A View From Spain

Posted by Lewis Krause on July 14th, 2021

I've been blessed to have spent a lot of the winter of 2019-2020 living across the southern coast of Spain. Occupying a rented casa near the center of an old city for an extended time, which necessarily involved engaging with sailors, such as commercially with shop keepers and so on, gave me a great opportunity to see how daily financial life is lived in a location far in my New Hampshire house. To be clear, I truly do have a life outside of financial monitoring, but for purposes of this piece that I 'll focus on a tiny anecdotal contrast between how people run commercial exchange in a corner of Spain and in NH. To further set she said up, note that I intentionally lived without a car and had no data plan for 3 months, relying instead on public transport and WiFi (or even wee-fee since they cutely state there). These near-monastic practices aside, let me tell you a bit about my provisional Spanish hometown. Fuengirola, a little city of approximately 75K residents, lies across the Mediterranean coast about 25 miles west of Malaga, the huge city in those areas. It's in the autonomous region of Andalusia (like a US state), that's the biggest of those self-governing areas in Spain. Given that it had been controlled from the Islamic Moors for approximately seven centuries the culture and architecture is a unique blend of Christian and Muslim influences never seen everywhere in Europe. this contact form have a reputation for being psychological and fun-loving. I agree. What is most evident commercially is how conservative things seem, at least to some man in his late twenties. In NH needless to say we get in our cars and drive to large supermarkets and large box stores to buy our stuff, or as is increasingly the casewe purchase things online and have them sent to our houses. But here, the little "Mom & Pop" shops are alive and seemingly well. The sidewalks each day, except Sunday, are teeming with people doing their everyday promotion of vegetables, fruits, medicines, clothing, breads/pastries, alcohol, and lottery tickets (really big here). have a peek at this web-site have to admit that despite a clear inefficiency with moving to one store for your bread, to another for your veggies, and to the next for meat I enjoyed the quaintness and private touch of getting to know the people who worked those institutions. Levels of private service always appeared high and that I never felt rushed. Sure Amazon.es and big box stores such as El Corte Ingles exist, but small brick & mortar retail is hanging here quite well. jobs of Europe is legendary and it is in full swing in Fuengirola. Folks sit with friends and family for what seems like hours chatting over coffee and beer throughout workdays and weekends alike. Cafes and bars are everywhere float onto sidewalks. go now is lively and unkind and leaves a Yank with the belief that life really needs to be fun and lived with gusto. I must acknowledge I've wondered more than once, "How does any job get done ? " But it will. look here is minimal. The Euro is the currency. And right now its worth is just about 10% higher than the US dollar. But, prices for most commodities seem lower here. I'm frequently struck by how much value I'm getting for so little cash. Granted, gasoline is more than in NH and I don't have a fantastic sense of the costs of power and big-ticket things, but total costs seem cheaper in Spain. Also, this a cash-based society. My pocket regularly is weighed down with those heavy coins (a First World problem, I understand ). Sure men and women use credit cards and telephone pay programs, but money is still quite widespread.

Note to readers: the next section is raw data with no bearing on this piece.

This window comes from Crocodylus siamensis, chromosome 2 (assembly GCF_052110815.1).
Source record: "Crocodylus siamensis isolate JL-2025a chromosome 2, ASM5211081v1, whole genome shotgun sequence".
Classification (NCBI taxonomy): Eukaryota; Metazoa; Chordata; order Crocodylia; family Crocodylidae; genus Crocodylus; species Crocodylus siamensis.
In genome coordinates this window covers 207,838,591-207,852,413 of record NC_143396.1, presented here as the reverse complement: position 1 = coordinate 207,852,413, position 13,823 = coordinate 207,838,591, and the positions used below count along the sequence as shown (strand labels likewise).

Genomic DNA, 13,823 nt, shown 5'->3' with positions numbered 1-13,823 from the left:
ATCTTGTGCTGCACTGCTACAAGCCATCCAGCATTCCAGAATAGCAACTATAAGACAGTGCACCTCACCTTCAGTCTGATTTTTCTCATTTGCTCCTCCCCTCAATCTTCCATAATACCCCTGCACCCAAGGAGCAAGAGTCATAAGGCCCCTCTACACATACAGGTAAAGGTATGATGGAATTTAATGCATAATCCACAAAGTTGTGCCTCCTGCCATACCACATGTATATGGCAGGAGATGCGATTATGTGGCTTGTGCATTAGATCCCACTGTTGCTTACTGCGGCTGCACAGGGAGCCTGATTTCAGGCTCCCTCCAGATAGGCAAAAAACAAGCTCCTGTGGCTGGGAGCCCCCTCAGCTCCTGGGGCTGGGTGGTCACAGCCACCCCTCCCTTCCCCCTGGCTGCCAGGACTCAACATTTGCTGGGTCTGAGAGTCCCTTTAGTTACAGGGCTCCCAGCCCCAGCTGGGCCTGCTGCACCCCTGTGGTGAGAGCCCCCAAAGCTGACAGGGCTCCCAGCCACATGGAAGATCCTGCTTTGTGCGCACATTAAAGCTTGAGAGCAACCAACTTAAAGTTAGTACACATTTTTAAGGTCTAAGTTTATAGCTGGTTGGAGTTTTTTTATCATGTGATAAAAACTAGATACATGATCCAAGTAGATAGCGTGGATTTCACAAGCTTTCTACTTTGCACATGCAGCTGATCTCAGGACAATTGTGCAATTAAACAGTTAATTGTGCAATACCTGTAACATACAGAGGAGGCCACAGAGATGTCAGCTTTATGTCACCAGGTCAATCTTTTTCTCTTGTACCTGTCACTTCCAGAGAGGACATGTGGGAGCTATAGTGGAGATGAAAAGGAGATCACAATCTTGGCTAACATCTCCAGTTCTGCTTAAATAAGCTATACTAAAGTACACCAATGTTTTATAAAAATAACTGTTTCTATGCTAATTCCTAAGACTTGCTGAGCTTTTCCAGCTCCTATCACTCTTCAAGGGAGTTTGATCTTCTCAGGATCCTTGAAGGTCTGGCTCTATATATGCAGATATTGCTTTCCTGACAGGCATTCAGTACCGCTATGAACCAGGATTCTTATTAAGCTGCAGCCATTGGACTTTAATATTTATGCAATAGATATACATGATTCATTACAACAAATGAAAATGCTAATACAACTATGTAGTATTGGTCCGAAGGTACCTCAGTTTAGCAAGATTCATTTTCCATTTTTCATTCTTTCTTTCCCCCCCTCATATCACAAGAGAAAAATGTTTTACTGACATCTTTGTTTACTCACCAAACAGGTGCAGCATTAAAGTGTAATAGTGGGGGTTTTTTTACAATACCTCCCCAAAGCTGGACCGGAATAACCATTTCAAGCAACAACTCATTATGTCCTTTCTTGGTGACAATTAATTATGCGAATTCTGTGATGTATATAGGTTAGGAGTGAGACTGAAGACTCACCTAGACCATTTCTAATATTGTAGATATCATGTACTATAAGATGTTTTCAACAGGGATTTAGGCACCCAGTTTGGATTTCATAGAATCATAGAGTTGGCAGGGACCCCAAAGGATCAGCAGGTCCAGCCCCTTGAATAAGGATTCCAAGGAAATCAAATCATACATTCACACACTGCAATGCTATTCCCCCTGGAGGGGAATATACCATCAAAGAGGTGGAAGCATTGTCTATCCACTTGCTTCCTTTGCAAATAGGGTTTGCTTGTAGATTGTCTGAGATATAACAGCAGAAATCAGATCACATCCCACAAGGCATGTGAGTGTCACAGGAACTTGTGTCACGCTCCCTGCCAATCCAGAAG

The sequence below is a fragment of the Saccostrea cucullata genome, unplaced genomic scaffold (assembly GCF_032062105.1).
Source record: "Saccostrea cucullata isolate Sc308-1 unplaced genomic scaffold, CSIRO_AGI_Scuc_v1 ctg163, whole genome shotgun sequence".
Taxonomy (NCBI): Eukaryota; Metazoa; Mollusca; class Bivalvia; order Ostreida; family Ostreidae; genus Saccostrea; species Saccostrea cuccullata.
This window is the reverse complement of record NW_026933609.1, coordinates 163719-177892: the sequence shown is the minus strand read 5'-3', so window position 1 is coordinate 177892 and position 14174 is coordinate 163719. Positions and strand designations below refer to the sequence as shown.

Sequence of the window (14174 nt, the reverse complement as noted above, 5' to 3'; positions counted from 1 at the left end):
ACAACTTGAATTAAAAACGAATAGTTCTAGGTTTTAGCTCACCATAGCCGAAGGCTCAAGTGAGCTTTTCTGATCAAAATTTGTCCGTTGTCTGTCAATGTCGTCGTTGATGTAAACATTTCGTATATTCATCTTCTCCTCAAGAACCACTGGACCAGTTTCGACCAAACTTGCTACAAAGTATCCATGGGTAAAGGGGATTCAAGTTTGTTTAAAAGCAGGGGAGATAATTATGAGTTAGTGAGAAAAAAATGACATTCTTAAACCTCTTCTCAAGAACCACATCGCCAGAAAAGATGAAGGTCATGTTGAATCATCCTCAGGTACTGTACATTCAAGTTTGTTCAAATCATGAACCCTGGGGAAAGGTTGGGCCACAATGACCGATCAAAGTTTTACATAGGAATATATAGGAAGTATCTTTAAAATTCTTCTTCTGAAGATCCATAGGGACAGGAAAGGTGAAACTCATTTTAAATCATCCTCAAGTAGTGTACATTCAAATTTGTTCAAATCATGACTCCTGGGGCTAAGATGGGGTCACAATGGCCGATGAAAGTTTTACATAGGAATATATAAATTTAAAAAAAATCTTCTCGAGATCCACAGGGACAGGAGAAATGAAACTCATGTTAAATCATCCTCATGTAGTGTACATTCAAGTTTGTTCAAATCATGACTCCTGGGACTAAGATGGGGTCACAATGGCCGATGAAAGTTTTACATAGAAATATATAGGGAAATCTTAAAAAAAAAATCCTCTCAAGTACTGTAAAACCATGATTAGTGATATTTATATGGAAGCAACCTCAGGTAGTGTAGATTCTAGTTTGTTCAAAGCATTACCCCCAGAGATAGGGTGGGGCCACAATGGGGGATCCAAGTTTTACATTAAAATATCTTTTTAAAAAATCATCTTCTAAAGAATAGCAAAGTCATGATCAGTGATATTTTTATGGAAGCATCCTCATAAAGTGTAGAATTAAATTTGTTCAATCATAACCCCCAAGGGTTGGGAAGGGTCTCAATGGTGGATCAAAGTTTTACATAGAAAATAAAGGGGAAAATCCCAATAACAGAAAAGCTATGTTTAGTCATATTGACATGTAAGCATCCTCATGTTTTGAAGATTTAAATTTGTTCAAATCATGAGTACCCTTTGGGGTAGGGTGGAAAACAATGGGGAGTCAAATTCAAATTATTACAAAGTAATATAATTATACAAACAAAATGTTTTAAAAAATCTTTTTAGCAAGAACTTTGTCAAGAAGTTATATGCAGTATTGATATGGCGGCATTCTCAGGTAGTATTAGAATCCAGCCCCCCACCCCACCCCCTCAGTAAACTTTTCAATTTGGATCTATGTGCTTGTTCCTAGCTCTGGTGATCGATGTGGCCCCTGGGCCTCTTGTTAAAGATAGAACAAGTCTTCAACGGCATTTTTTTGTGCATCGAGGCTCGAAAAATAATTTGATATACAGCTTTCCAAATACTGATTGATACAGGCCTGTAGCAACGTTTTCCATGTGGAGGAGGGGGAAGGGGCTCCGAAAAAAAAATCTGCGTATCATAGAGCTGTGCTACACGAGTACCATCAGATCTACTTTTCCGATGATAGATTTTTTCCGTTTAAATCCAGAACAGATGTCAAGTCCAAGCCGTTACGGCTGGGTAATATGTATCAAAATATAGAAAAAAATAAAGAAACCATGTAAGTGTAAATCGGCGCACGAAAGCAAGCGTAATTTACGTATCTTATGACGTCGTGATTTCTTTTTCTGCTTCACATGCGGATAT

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Lewis Krause

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Lewis Krause
Joined: July 14th, 2021
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